she forgot her kith and kin
she forgot all she believed in
all she remembered was impossible love
her need to make him see the heavens above.
her time , her life, her duties, her promises
her responsibilities all could burn to ashes
all she cared was for the deep happy voice
the chuckle in his throat was now her choice
Was there an unknown empty space inside me
Was I Incomplete before you and me became “We”?
Are you the long lost other half of a whole
Was I Incomplete before my heart, you stole
She woke up that day with a song in her heart. She was going home!! Being at Medical school was great, but this was her first trip back home! Yayy! Tone deaf, she happily hummed a new popular ditty as she packed her bag.
She joined the equally excited bunch of girls in the hostel lobby and they made their way to the railway station. The group of ” boys ” from their batch joined them there. No one had even thought of reservations and all of them happily entered the unreserved compartment. The slatted seats were anything but comfortable but the exuberance of youth shielded them from any such discomfort. Seeing them, they could have well been in Executive Class aboard a luxury liner! Continue reading
Proud of You, Amma
The day a child is born , so is a mother… Being the eldest child, this is doubly true, I guess, for my mother, who I call Amma. A mother is your first teacher, your first refuge, your eternal panacea for all troubles whether you are a one year ‘old’ infant or a 50 year ‘young’ woman. There exists an extra special bond between daughters and mothers which intensifies the day the daughter becomes a mother. An obstetrician by profession, I have lost count of the number of times I have witnessed the miracle of birth yet the novelty never wears thin.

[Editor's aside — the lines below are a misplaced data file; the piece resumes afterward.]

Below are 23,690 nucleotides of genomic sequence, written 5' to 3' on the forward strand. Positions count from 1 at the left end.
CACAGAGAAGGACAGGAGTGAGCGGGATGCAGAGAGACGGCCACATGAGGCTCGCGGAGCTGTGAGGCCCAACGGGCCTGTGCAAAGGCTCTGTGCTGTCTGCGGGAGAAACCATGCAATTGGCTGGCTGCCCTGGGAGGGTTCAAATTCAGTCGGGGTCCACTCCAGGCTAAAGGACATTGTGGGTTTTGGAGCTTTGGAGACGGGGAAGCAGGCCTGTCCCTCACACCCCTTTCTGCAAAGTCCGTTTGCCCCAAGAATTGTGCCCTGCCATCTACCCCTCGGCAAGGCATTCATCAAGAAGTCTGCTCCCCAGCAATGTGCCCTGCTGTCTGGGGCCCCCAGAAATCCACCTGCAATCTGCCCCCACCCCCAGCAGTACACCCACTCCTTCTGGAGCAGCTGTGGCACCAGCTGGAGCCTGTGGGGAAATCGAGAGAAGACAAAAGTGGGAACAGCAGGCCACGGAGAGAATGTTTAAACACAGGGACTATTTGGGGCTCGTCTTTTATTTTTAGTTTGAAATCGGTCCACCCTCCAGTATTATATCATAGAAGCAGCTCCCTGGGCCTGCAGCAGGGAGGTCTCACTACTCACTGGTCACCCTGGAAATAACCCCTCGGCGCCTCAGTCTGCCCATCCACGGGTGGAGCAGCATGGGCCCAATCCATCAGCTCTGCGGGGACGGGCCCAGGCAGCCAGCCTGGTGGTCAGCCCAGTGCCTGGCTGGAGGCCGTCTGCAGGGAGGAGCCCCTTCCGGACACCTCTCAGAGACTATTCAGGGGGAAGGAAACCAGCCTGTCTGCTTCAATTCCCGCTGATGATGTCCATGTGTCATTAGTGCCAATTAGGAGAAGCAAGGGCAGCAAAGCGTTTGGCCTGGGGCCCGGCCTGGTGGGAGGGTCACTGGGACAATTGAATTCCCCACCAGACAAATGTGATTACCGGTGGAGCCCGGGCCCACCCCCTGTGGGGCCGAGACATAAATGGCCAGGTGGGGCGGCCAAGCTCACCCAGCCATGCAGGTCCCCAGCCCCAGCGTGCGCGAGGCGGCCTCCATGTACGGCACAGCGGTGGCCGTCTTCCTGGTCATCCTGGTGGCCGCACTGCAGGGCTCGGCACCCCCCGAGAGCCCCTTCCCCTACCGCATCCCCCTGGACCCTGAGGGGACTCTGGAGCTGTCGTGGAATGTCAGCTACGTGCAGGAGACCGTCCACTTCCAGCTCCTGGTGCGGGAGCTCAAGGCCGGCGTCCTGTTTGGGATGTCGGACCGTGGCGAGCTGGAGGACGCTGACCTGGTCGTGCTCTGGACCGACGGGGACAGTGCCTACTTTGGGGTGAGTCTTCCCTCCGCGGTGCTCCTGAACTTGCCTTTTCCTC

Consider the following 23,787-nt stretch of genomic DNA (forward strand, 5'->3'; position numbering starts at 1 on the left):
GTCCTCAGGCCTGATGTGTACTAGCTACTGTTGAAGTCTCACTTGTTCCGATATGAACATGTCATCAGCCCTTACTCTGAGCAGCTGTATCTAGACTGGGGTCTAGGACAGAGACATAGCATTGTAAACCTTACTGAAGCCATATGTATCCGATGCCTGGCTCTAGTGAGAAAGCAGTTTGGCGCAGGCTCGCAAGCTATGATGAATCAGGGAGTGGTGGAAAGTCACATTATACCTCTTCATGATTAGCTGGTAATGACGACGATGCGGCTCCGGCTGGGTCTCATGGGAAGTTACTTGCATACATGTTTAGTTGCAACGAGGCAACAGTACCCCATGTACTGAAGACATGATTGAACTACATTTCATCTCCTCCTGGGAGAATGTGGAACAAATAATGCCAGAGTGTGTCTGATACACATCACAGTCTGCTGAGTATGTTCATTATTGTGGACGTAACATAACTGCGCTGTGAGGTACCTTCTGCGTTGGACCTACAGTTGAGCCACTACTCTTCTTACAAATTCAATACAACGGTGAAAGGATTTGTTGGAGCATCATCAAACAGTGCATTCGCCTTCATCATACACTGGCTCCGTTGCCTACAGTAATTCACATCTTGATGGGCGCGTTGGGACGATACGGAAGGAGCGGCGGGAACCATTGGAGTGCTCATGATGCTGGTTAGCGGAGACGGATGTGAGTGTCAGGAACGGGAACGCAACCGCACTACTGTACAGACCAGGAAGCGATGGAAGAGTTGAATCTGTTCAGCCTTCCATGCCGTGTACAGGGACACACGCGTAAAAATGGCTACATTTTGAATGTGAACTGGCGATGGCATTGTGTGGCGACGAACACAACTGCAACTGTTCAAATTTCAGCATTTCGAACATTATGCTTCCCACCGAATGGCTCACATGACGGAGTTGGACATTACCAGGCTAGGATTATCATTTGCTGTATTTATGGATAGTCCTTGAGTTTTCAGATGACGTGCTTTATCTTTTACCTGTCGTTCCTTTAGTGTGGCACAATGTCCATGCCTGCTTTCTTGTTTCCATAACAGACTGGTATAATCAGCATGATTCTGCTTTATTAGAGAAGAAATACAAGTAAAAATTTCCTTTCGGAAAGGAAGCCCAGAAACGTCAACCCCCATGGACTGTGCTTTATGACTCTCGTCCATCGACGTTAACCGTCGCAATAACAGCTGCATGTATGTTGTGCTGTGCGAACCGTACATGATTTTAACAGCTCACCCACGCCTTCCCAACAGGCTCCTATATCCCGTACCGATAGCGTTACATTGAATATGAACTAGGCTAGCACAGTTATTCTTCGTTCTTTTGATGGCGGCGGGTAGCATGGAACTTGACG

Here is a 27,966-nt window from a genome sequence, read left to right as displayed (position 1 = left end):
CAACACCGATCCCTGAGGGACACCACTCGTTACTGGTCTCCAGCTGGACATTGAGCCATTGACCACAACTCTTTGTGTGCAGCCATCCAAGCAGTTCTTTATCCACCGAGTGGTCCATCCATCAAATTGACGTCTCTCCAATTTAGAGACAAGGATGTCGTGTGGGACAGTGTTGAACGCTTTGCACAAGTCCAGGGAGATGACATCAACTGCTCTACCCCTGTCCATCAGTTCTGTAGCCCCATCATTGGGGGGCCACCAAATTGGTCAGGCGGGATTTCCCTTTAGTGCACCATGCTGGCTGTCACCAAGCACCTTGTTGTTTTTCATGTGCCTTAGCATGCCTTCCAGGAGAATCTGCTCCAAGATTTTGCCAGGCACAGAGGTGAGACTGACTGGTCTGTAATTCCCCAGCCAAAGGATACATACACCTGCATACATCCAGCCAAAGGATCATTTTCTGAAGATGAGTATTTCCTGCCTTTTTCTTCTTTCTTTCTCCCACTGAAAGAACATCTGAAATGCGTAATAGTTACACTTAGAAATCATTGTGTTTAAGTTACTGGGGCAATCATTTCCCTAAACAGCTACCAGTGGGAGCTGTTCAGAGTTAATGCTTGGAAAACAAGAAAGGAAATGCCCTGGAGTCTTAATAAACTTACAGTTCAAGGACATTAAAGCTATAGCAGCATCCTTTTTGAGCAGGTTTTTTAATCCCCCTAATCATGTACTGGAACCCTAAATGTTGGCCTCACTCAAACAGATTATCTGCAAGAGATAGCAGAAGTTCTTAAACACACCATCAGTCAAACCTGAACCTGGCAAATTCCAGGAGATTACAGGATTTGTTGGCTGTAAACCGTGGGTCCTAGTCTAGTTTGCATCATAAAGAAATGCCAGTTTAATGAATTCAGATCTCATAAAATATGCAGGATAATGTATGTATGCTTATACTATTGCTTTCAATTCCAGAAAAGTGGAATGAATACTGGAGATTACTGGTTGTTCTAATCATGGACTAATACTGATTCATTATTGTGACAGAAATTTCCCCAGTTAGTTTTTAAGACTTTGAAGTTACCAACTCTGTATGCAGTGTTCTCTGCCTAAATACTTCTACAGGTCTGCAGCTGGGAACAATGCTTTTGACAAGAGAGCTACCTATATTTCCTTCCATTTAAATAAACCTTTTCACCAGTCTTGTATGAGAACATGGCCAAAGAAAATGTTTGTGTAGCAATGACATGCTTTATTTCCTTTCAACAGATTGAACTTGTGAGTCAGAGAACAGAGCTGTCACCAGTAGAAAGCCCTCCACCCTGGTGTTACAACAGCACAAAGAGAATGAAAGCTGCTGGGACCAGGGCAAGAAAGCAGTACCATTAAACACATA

My mother, a “simple homemaker” by definition, was and is easily one of the earliest and strongest influences of my life. She inspired, coaxed and at times, literally dinned into us, her 3 daughters, the singular importance of being independent and self-reliant in the truest sense of the word. That we were “girls” never dimmed that determination even the slightest. I remember once on hearing that she had 3 daughters, a lady at a local club get together remarked ” Oh I am so sorry!” Pat came my mothers reply… “Why? I am not!! In fact I am proud! ” She would go on to instill in us the courage to follow our dreams, never believe that there was anything that we could not do because we were ” girls”. The fact that we belong to a matriarchal society may also have helped. The fact that we spent our childhood in Idyllic Goa also did. Gladly supported by my father, we were allowed tremendous freedom of choice and were vested with the power to choose from a very young age. This manifested in me at a very early age when I refused to repeat a class because I was too young to be promoted to the next despite having topped that class.( Class I )
She came into our lives as a little bundle of fur. Barely a month old, she stole our hearts forever. My Brother in Law found her for us and we fell in love with her. My children grew up with her. She was just a few months older than my daughter.
Minnie was the the most affectionate souls I have ever met. And yes she was a gentle soul . My son was as attached to her anyone could ever be and a refuge when he was troubled. She would know when any one of us were feeling low and her simple presence was enough to make us feel comforted and yes, loved. Whether it was Rajiv me or our kids. Continue reading
In response to The Daily Post’s writing prompt: “Under the Snow.”
You were caught in an avalanche. To be rescued, you need to make it through the night. What thought(s) would give you the strength to go through such a scary, dangerous situation?
As on my cold and freezing bed I lie
My life flashes before my inward eye
I see me in a cozy house waving bye
To my mom as off to my school I fly
My sisters, my first best friends, and I
Weaving together, a colored tapestry.